He treated her in the bower which he had planted amidst the wood of nightingales. This wood was made up of such fruit-trees and plants as are most agreeable to the several kinds of singing-birds ; fo that it had drawn into it al} the music of the country, and was filled from one end of the year to the other with the most agreeable concert in season.

He shewed her every day some beautiful and surprising scene in this new region of woodlands; and, as by this means he had all the opportunities he could wish for of opening his mind to her, he succeeded so well, that upon her departure she made him a kind of promise, and gave him her word to return to him a positive answer in less than fifty years.

She had not been long among her own people in the vallies, when she received new overtures, and at the same time a molt iplendid vitit, from Mishpach, who was a mighty man of old, and had built a great city, which he called after his own name. Every house was made for at least a thousand years, nay, there were some that were leased out for three lives; so that the quantity of stone and timber consumed in this building is scarce to be imagined by those who live in the present age of the world. This great man entertained her with the voice of musical instruments which had been lately invented, and danced before her to the sound of the timbrel. He also presented her with several domestic utensils wrought in brass and iron, which had been newly found out for the conveniency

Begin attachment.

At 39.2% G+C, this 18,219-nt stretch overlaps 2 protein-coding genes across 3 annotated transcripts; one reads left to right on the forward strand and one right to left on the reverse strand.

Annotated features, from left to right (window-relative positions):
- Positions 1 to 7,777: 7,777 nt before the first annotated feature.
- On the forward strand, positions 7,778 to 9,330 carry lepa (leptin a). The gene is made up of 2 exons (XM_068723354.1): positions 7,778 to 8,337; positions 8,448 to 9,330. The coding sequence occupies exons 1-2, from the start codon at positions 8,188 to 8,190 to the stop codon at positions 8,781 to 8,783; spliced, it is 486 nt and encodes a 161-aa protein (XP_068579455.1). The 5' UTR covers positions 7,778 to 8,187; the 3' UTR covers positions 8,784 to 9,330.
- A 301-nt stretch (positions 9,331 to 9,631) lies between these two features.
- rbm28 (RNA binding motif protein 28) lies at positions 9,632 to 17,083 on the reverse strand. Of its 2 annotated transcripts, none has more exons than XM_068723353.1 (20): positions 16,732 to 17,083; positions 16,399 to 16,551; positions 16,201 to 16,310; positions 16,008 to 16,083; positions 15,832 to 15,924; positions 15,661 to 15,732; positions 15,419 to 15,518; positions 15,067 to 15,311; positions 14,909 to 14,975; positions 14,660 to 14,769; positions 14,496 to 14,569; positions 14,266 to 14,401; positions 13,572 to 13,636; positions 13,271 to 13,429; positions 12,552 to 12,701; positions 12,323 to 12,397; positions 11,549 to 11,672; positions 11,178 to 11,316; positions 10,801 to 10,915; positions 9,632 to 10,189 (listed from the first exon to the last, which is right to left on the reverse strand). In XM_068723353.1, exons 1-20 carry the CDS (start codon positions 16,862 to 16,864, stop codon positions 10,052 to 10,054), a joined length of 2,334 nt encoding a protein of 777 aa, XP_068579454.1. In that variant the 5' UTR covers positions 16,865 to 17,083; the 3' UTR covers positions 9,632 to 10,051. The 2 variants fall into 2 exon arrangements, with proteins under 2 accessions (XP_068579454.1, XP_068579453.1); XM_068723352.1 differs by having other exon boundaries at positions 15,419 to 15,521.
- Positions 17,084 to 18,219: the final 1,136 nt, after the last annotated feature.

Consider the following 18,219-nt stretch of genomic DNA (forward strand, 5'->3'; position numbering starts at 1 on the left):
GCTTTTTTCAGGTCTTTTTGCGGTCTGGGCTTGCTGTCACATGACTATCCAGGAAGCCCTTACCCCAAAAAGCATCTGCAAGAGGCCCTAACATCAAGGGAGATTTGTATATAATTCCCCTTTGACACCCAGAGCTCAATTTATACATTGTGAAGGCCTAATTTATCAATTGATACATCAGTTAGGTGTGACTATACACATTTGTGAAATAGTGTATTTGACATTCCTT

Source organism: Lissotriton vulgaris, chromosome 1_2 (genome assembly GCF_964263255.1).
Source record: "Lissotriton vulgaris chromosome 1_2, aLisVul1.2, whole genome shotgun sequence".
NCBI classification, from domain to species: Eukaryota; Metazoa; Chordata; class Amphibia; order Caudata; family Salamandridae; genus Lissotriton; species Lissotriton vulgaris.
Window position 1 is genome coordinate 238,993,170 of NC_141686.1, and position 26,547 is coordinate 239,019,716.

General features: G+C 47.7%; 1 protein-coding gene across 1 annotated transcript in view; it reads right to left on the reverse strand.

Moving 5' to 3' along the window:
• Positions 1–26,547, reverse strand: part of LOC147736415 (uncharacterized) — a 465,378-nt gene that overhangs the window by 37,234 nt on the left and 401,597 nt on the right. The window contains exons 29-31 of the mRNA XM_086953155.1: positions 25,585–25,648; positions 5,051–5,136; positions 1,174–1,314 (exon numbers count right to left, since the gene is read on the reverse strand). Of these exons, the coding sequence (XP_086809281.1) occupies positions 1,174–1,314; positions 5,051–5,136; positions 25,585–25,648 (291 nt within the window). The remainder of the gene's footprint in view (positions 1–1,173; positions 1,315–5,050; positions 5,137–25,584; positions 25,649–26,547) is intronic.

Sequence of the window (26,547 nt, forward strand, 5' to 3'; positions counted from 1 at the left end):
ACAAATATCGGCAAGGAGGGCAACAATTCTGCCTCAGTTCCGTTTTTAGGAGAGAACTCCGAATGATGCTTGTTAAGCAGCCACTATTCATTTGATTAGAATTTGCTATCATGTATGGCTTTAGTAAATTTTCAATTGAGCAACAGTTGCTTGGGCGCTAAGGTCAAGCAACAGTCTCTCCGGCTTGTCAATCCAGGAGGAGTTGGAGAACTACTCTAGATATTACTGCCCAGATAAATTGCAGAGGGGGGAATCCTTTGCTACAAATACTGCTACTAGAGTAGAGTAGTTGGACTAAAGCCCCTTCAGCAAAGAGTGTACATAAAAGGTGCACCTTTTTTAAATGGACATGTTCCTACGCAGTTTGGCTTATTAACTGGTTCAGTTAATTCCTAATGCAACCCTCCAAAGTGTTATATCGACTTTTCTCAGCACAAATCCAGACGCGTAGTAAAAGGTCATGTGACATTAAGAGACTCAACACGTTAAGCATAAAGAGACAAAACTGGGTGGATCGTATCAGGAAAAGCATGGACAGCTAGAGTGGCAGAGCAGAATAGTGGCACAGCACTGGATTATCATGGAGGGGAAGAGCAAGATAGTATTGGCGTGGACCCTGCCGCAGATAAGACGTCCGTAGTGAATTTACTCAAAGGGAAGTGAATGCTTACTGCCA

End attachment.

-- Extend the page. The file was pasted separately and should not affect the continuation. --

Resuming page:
of life. In the mean time Shalum grew very uneafy with himself, and was sorely displeased at Hilpa for the reception which she had given to Mishpach, insomuch that he never wrote to her or spoke of her during a whole revolution of Saturn; but, finding that this intercourse went no further than a visit, he again renewed his addresses to her; who, during his long filence, is said very often to have cast a wishing eye upon Mount Tirzah.